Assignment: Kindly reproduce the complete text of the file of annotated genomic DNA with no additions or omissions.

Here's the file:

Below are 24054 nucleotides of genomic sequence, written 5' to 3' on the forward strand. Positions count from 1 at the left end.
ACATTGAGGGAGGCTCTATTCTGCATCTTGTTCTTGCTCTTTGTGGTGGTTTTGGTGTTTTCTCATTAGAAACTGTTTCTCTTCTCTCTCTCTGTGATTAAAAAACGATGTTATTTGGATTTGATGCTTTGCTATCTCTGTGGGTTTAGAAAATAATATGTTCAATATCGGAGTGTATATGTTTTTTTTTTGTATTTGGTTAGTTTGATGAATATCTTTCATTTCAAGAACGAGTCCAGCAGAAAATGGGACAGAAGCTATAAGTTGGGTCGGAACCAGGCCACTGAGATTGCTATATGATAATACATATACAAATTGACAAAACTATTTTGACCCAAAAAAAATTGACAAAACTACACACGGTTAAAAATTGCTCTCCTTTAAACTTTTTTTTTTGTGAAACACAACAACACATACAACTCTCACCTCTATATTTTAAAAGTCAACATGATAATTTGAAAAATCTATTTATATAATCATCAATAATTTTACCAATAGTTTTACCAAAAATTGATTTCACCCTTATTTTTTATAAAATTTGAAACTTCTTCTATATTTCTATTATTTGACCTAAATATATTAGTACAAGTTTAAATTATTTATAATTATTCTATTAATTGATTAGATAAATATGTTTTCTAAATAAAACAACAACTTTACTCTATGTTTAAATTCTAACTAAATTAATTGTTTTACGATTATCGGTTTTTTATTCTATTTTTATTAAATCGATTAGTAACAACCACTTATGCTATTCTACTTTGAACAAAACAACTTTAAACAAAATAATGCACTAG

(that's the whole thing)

Below are 24054 nucleotides of genomic sequence, written 5' to 3' on the forward strand. Positions count from 1 at the left end.
ACATTGAGGGAGGCTCTATTCTGCATCTTGTTCTTGCTCTTTGTGGTGGTTTTGGTGTTTTCTCATTAGAAACTGTTTCTCTTCTCTCTCTCTGTGATTAAAAAACGATGTTATTTGGATTTGATGCTTTGCTATCTCTGTGGGTTTAGAAAATAATATGTTCAATATCGGAGTGTATATGTTTTTTTTTTGTATTTGGTTAGTTTGATGAATATCTTTCATTTCAAGAACGAGTCCAGCAGAAAATGGGACAGAAGCTATAAGTTGGGTCGGAACCAGGCCACTGAGATTGCTATATGATAATACATATACAAATTGACAAAACTATTTTGACCCAAAAAAAATTGACAAAACTACACACGGTTAAAAATTGCTCTCCTTTAAACTTTTTTTTTTGTGAAACACAACAACACATACAACTCTCACCTCTATATTTTAAAAGTCAACATGATAATTTGAAAAATCTATTTATATAATCATCAATAATTTTACCAATAGTTTTACCAAAAATTGATTTCACCCTTATTTTTTATAAAATTTGAAACTTCTTCTATATTTCTATTATTTGACCTAAATATATTAGTACAAGTTTAAATTATTTATAATTATTCTATTAATTGATTAGATAAATATGTTTTCTAAATAAAACAACAACTTTACTCTATGTTTAAATTCTAACTAAATTAATTGTTTTACGATTATCGGTTTTTTATTCTATTTTTATTAAATCGATTAGTAACAACCACTTATGCTATTCTACTTTGAACAAAACAACTTTAAACAAAATAATGCACTAG